Exactly how, when, and for how long a person with narcolepsy should nap to manage their disorder varies. Sleep physicians, patients, and advocates detail the nuances of how to navigate scheduled daytime sleep.

By Lindsey Nolen

A Sleep Physician

According to neurologist-sleep specialist Michael Thorpy, MB, ChB, maintaining a regular sleep schedule is the most important element of planning naps for people with narcolepsy. Thorpy, the director of the Sleep-Wake Disorders Center at the Montefiore Medical Center in Bronx, NY, says that he recommends that narcolepsy patients be in bed for a minimum of eight hours each night, have a regular wake-up time, and hold these constant for two weeks. Only then, people with narcolepsy should start experimenting with naps.

Many people with narcolepsy benefit from scheduled naps, which can relieve some of the strong pressure for sleep they may feel during daytime hours. Though duration varies, Thorpy recommends, in general, that naps stay short. “For most patients, they should first try around 15 minutes and see whether that’s sufficient to relieve the pressure for sleep,” he says, but adds that some people get relief only from prolonged naps, that is, those that are 30 minutes or longer.

As a nap lengthens, there is a greater likelihood that the patient will get into a deeper sleep state, Thorpy says. And if they enter slow-wave sleep, that increases the possibility of waking up feeling drowsy, an experience commonly known as sleep inertia.

Thorpy recommends people with narcolepsy take no more than two naps of 15 minutes each. Since patients with narcolepsy have disturbed quality sleep at night, taking excessive daytime naps can worsen their sleep disruption.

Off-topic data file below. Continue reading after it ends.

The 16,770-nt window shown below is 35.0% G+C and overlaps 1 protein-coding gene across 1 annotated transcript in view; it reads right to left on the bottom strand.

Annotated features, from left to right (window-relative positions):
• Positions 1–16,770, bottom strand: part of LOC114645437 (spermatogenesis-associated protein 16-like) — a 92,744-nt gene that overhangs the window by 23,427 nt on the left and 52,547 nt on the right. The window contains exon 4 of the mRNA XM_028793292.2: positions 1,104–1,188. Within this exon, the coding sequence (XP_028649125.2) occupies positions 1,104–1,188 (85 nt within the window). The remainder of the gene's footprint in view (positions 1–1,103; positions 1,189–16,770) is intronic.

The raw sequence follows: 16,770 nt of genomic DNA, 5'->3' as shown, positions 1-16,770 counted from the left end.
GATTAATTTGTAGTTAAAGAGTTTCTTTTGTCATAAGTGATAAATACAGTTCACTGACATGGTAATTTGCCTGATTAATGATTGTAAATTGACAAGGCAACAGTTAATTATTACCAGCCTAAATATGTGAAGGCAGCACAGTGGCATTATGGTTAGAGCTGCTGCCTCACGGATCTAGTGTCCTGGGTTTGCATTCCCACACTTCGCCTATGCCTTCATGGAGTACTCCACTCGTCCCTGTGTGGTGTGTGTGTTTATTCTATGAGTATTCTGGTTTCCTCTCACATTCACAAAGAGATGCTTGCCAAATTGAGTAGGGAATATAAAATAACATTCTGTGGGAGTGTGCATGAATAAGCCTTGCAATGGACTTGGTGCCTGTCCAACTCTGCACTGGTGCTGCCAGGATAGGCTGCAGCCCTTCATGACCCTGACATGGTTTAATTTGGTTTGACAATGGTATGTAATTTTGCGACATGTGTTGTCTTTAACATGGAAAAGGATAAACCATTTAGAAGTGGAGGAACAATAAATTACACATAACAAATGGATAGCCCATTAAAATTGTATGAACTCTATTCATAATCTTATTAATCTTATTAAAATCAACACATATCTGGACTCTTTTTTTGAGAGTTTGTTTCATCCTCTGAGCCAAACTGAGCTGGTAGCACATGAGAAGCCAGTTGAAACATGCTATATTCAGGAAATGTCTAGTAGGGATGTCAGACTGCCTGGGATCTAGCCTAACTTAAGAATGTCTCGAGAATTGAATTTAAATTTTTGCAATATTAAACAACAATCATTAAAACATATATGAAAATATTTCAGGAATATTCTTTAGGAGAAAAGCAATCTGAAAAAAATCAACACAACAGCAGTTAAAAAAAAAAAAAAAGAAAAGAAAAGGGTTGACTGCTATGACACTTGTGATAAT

After experimenting with a 15-minute nap—using a timer—once or twice a day, patients can begin to try slightly longer naps .The naps should not exceed 30 minutes total per day.

“There is quite a lot of variability,” Thorpy says. “There are patients with narcolepsy who do prefer long naps, and sometimes even several hours in duration, although that’s sort of unusual for most patients with narcolepsy and may reflect more of a disrupted sleep-wake pattern.”

A Pediatric & Adult Sleep Physician

“Naps are something that patients have been doing whether their physician has prescribed it to them or counseled them or not,” says pediatric neurologist and sleep specialist Jose Colon, MD.

But “napping more than 40 minutes can negatively affect sleep onset in the evening,” says Colon, who is also the founder of Paradise Sleep Inc.

Colon likens naps to “sleep candy.” He doesn’t give his children candy right before dinner because then they won’t have an appetite for a nutritious meal. Similarly, sleep candy in the form of late-in-day or long naps can disrupt night-time sleep. 

“With 20 minutes you get the most immediate benefit,” he says. With 40-minute naps, Colon says patients have initial grogginess as they wake up but have longer periods of alertness.

He adds, “For patients that may have night shift or a circadian shift, a nap before the night shift serves as an anchor nap and helps with vigilance.”

A Health Coach

“‘Sleep attacks’ are when the body makes the decision [to sleep] for a person with narcolepsy and they nap whether they want to or not. This can be very inconvenient and disruptive,” says Gina Dennis, a certified health coach, person with narcolepsy, and founder of madcapnarcolepsy.com. A better strategy can be to schedule multiple naps a day, or, in Dennis’ words, “Take the nap before the nap takes you.”

But successful napping takes practice, she says. The person must train themselves to lie down, fall asleep in a few minutes, and then wake up easily. 

The routine she uses and recommends to her clients with narcolepsy is as follows.